Crowley redux

Nevadans worry about a rerun while Texans ponder a first run

At a news conference at Morrill Hall, Joe Crowley said he’ll return to the UNR president’s office if appointed by regents.

At a news conference at Morrill Hall, Joe Crowley said he’ll return to the UNR president’s office if appointed by regents.

Photo By David Robert

Joe Crowley’s decision to become a candidate for interim president of the University of Nevada, Reno blew other candidates out of the race, but raised troubling questions for some people on campus.

Crowley, who served as UNR president from 1978 to 2001, has been nominated by a Board of Regents search committee as its choice for the temporary position. But some officials and faculty members say putting Crowley in the job would set up the same dynamic that existed when he stepped down in 2001, a dynamic that produced the choice of John Lilley as Crowley’s successor. Lilley, who became president in April 2001, is departing UNR to become president of Baylor University.

“As for Joe Crowley,” regent Howard Rosenberg said, “while he can certainly do the job as interim, particularly where a good deal of repair work between UNR and sister institutions needs to be done, I’m afraid his appointment is still taking a step back in that it will set up the same dynamic which operated four years ago when he left in the first place, and the new incoming president is still going to have to fight the inevitable comparison between him- or herself and Joe Crowley.”

One faculty member said, “John Lilley was hired as a hatchet man because he followed Joe Crowley, who had a relatively benign administration. Lilley carried that role way too far, but it was what he was hired for, and putting Crowley back in place could make it all happen again.”

Crowley said he has heard the talk.

“Without saying anything about myself, I think if somebody serves 20, 23 years in a job, it does make for a challenge for finding a successor and for the successor himself or herself. But, you know, I’ve been out of the business for five years. … This is a 6- or 7-month appointment. There aren’t going to be any startling new initiatives. I’ll just be doing mainly what is already on the agenda. … I don’t think it’s a big problem. I can appreciate why people would feel that way, but I think the opportunity to find a good successor to John is one that can be realized.”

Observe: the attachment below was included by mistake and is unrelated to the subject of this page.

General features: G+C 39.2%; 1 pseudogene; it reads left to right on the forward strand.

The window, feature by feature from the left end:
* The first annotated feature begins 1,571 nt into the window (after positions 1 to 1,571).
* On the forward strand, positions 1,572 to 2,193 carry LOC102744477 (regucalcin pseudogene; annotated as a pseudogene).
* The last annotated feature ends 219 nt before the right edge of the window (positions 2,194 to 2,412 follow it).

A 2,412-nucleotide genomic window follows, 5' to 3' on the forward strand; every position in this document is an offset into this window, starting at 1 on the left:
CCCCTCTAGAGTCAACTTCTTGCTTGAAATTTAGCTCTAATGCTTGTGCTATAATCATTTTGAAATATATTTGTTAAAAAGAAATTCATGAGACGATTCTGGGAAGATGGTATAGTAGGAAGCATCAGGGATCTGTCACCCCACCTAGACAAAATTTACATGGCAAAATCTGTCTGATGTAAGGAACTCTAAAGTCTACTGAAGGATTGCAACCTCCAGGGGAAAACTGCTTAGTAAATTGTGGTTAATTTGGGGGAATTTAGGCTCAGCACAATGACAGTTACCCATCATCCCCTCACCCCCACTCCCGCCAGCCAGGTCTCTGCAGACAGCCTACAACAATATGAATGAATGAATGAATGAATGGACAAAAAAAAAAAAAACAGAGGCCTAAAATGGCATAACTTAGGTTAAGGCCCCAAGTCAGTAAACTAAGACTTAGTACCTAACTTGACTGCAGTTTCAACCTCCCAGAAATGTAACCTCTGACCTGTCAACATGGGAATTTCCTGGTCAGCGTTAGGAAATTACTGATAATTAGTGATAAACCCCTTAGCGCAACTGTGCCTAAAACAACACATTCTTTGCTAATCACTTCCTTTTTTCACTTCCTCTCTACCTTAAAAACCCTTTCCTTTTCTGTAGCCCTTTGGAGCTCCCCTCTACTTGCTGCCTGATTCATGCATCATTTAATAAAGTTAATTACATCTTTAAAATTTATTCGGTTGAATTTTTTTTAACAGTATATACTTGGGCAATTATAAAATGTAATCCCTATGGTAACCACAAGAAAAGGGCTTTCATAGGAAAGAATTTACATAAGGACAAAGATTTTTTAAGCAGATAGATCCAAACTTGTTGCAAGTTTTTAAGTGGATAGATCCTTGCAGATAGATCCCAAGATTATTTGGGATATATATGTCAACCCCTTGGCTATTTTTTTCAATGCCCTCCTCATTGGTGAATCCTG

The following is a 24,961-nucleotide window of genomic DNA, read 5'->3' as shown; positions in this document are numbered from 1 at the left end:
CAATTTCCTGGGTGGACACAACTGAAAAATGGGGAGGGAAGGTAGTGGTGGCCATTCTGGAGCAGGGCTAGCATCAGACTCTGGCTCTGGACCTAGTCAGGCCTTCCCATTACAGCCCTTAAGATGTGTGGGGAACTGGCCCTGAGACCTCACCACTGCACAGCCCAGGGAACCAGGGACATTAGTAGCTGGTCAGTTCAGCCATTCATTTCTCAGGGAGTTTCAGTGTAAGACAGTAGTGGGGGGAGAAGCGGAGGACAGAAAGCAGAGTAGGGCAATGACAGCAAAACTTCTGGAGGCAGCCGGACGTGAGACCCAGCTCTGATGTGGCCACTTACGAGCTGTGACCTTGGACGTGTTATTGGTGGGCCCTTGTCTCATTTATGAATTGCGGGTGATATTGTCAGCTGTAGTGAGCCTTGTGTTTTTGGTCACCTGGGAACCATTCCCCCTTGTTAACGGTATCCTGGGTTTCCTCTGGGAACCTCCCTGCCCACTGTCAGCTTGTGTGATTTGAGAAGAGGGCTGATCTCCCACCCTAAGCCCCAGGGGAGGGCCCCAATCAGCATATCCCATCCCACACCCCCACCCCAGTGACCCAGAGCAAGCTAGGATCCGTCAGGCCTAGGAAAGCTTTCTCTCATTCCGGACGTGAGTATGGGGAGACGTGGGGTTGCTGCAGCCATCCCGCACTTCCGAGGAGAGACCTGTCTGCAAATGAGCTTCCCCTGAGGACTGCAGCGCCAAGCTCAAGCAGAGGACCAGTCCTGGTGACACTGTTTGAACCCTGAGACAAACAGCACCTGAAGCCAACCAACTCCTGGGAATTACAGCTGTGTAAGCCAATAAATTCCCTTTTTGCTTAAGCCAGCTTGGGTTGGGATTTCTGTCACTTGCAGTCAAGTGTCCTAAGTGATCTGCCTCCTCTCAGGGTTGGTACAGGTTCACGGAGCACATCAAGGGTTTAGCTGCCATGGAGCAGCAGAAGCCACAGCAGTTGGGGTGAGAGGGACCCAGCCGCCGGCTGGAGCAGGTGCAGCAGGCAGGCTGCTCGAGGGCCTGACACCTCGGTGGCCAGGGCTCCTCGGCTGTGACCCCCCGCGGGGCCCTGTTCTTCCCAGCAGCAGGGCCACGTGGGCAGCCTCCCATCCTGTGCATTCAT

The regents will receive, along with the nomination of Crowley, a recommendation that he be paid $204,750. That will be slightly more than Crowley received when he stepped down in 2001 and substantially less than Lilley is paid.

Crowley, or any interim president, will take office on a campus where a recent faculty survey described a terrible morale problem: “A large number of respondents cited a climate of intimidation, fear and powerlessness among university faculty and staff. Some described their work environment as hostile and expressed concern for a lack of the rule of law on campus.

“Communication was cited by numerous respondents as an issue of concern. Respondents repeatedly stated that the administration does not really listen to faculty input. Attempts at listening are considered to be merely for show.

“Some faculty expressed a sense that there is little honesty displayed in communications that come from the administration. … There is a widespread perception that numerous recent firings of women in leading administrative positions were more tied to the fact that they were women than to performance issues.”

But the concern that a Crowley interim presidency will produce another Lilley type may not come true, if the situation at Baylor is an indicator. Paradoxically, Lilley was hired there because, Baylor Board of Regents chair Will Davis said, “His collaborative approach has allowed him to lead the campuses he served through periods of dramatic growth and enhancement.” He described Lilley as a consensus builder, a characterization that prompted perplexity at UNR.

Lilley fills a vacancy created when Baylor president Robert Sloan, who had twice received a vote of “no confidence” from the faculty, was moved upstairs to be chancellor. Expectations that the next president would be a healer were met with Lilley’s appointment, and the conflict between the Baylor regents’ description of Lilley and his record at UNR has drawn attention from Texas journalists.

Waco’s KWTX posted the UNR morale survey on its Web site.

The Waco Tribune Herald asked Lilley about the UNR morale report, and he gave an extended answer:

“All such reports have a context, though, and the committee asked me about that context, the regents asked me about that context. And I’ve talked with the faculty on the advisory committee about it. And I will be meeting thoroughly with the faculty senate to reassure them. When you read that report, when it’s directed at you personally, it’s not any fun.

“And people say, ‘Oh, well, presidents are tough, they’re accustomed to criticism.’ Well, of course, we are. But sometimes you feel it’s unfair … we’re people, too. We have our feelings. But in this case, the faculty senate took wonderful control of this issue. I said right away, publicly and in print—I said, ‘I don’t care if it’s just one person who feels unappreciated, or whatever feeling there is, that concerns me.’ And I want to make sure that everyone is in an environment where they feel like they can do their very best work.

“What the faculty [at Baylor] will learn about me is when there is an issue, I take it straight-up. I’m a straight talker. And together, if we have problems—and we will, all universities have problems, all social structures have problems—we will take them on. And we will talk through them. And when it comes my time to make a decision, then I’ll make the decision. But it won’t be in isolation. It will be based on lots of conversations and things.”